The only small mercy I can see in this is that Alex was fast asleep when his mother stabbed him.


The Media Message

The media is failing Alex. As a whole, the message is currently focused on the idea that Alex was a difficult autistic teen who weighed 200 pounds and was prone to violent outbursts. His mother and godmother were "overwhelmed" and "beyond exhaustion". The media are saying that the system, by leaving them unsupported, drove these two women to commit premeditated violent murder of a helpless autistic teen.

What the media seems to not realise is this: the message they are spreading is that the lack of supports and services probably justified murder, even premeditated murder. It's apparently not their fault. It's everyone else's. Also, an autistic person's life has no real value, and it's okay to commit murder in order to step back from personally difficult circumstances.

I would appeal to the media to spend more time looking into Alex's story, finding out who he really was and how he touched lives, sharing those details with us. If this were not a disabled child, the media would automatically do so. They would raise him up, spend time talking about how wonderful he had been in life, how he had touched so many lives, how loved he was by his community, and would share little personal stories offered by people who had known him.  They would do this while concurrently pushing home the point that murdering one's children is not okay, and publicly vilifying the parent.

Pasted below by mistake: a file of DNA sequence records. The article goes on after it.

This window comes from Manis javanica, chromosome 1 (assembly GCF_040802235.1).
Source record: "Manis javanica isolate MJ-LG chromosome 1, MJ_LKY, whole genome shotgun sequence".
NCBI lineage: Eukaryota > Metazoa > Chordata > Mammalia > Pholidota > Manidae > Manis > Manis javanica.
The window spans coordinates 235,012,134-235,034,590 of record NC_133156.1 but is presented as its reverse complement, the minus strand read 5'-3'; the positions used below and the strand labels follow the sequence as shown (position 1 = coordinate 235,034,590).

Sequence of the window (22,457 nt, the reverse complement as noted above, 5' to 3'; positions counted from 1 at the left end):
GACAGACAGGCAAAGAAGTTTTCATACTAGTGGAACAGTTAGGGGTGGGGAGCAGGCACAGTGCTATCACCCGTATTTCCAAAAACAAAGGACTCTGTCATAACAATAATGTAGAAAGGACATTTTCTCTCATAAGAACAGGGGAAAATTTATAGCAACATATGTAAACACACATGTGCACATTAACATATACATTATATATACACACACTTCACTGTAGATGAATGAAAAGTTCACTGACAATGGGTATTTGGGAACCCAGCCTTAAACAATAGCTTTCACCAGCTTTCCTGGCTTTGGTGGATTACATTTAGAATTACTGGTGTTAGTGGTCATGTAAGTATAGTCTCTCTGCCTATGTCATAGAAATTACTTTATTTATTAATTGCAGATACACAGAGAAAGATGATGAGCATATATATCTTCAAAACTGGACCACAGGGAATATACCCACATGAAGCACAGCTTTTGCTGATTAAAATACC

But because Alex is autistic, and despite the crime being so violent and awful - and premeditated - once again the message is one of sympathy for the murdering parent. Why is it justifiable to violently kill an autistic teen, but not okay to kill a neurotypical one? Why is that the default position of the media?

The media needs to turn this lens on the choice of focus they use, because they are propagating the tragic and horrific idea that disabled children's lives don't hold the same worth as other children's lives. They need to pick up their game and get the message right.




Let's look at the situation more bluntly and honestly.

Earlier in 2013, Alex's mother had publicly appealed for help and she claims that help had not been forthcoming. She purportedly received $15,000 in cash raised from concerned citizens who sent money. Nobody seems to know how that money was dispersed. And later there was an additional appeal for more money. She did receive an offer of DCFS services via the hospital two weeks before she killed Alex, but she apparently rejected those services.